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Paradoxically, one of the more difficult considerations this team faced was what to do with the four massive buildings at the Paducah Gaseous Diffusion Plant (PGDP), which at the time of construction, were among the largest on the planet.
One would think that a team of architecture students would know precisely what should be done with the buildings, but our hesitation was two-fold. First, there is the issue of whether their historical use has left them too contaminated to even consider for future uses, and next, if we were to push for their reuse, there would be the necessity for whatever we were proposing to be as extraordinary as the structures are themselves. In short, what we propose would need to live up to this challenge.
It did not take long to make the decision to keep the buildings in our proposal. Polemically, they need to stay. If we are to claim the audacity of the original Manhattan Project scientists then we needed to believe that anything is possible. When it came time to propose what might occupy the buildings and the site, rather than proposing something spectacular of similar scale – like an amusement park – we instead chose to focus on something much more audacious. We wanted to find a way in which the site could fulfill the original brief: to continue operation as an economic generator for the city of Paducah and for the region at large for the foreseeable future.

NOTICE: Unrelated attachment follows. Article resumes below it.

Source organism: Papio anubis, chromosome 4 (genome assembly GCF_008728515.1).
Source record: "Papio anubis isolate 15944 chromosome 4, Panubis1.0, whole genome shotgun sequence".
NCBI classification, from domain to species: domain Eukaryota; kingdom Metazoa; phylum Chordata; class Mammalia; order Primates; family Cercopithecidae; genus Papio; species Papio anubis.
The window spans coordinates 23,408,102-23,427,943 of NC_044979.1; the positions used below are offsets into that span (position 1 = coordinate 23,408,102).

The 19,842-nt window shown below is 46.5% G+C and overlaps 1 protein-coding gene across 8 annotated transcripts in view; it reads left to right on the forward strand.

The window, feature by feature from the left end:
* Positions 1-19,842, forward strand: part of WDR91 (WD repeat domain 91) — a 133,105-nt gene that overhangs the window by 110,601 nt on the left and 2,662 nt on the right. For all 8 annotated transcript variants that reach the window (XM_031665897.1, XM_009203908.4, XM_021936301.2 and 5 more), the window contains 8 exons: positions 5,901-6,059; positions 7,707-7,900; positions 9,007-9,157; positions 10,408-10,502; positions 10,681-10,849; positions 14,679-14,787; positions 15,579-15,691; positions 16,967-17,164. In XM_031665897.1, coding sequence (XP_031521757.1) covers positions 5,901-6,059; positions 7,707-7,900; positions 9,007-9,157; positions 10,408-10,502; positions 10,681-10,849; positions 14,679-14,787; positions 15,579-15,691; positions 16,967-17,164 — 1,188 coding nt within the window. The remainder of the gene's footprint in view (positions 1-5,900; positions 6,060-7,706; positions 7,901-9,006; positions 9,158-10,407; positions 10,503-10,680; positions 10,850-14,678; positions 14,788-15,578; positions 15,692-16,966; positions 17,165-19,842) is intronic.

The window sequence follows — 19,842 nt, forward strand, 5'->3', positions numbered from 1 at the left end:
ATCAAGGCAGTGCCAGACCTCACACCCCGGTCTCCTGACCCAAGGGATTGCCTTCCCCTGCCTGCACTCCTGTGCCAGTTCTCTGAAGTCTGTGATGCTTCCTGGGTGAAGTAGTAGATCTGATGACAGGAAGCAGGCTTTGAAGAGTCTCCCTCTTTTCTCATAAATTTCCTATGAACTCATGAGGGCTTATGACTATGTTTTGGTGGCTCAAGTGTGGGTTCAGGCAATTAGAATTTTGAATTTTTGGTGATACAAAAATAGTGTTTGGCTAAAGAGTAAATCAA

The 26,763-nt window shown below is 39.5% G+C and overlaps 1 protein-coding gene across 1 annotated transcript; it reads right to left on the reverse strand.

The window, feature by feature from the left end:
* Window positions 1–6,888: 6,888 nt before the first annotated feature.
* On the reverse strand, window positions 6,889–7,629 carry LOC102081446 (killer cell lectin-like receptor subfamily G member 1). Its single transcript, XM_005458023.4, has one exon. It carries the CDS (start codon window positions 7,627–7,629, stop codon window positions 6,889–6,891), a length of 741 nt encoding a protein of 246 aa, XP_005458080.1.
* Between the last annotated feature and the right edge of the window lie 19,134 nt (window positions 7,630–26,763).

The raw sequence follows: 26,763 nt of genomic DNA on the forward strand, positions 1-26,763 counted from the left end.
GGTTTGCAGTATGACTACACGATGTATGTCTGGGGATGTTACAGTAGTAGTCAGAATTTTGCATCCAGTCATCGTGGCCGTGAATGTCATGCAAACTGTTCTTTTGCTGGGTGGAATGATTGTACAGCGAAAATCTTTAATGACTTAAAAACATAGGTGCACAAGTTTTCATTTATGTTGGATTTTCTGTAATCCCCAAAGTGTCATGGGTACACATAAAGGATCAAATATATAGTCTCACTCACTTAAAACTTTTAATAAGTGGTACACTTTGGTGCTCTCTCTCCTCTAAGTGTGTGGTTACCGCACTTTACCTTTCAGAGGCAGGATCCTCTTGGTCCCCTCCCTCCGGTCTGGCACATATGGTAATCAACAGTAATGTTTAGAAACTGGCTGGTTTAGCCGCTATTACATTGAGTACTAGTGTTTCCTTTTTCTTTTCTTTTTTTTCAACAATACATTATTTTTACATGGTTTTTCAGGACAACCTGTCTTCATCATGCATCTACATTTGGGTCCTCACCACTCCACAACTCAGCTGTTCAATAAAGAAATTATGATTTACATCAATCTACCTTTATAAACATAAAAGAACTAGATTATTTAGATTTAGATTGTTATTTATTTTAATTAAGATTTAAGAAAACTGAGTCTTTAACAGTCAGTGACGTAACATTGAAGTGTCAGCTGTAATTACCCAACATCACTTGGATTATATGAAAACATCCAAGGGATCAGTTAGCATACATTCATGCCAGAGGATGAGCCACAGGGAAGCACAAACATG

Taking the lessons we’ve learned regarding the necessary networking and constructive interconnections of Energy, Economy, Education and Environment (the four E’s), we sought to propose a dynamically equilibrated future scenario for the site that would hopefully lead to future growth. Ultimately, the proposal for the site also became a description of the interrelationships proposed between the four “E’s” in our healthy communities hypothesis.
To successfully clean up the plume, we need a commitment to research and education that would provide the knowledge base to make it happen. The outcome of that research would generate an industry of remediation technologies at the nexus of biotechnology and robotics that would occur on the site. To attract and power this industry, we would need access to safe, clean energy that we propose would be the focus of yet another research and education facility, also on utilize the (at some estimates) two-century supply of nuclear site. This effort would work to find the cleanest, safest way to energy already present. We propose (with borrowed courage from our Manhattan Project inspiration) that this happen at the PGDP.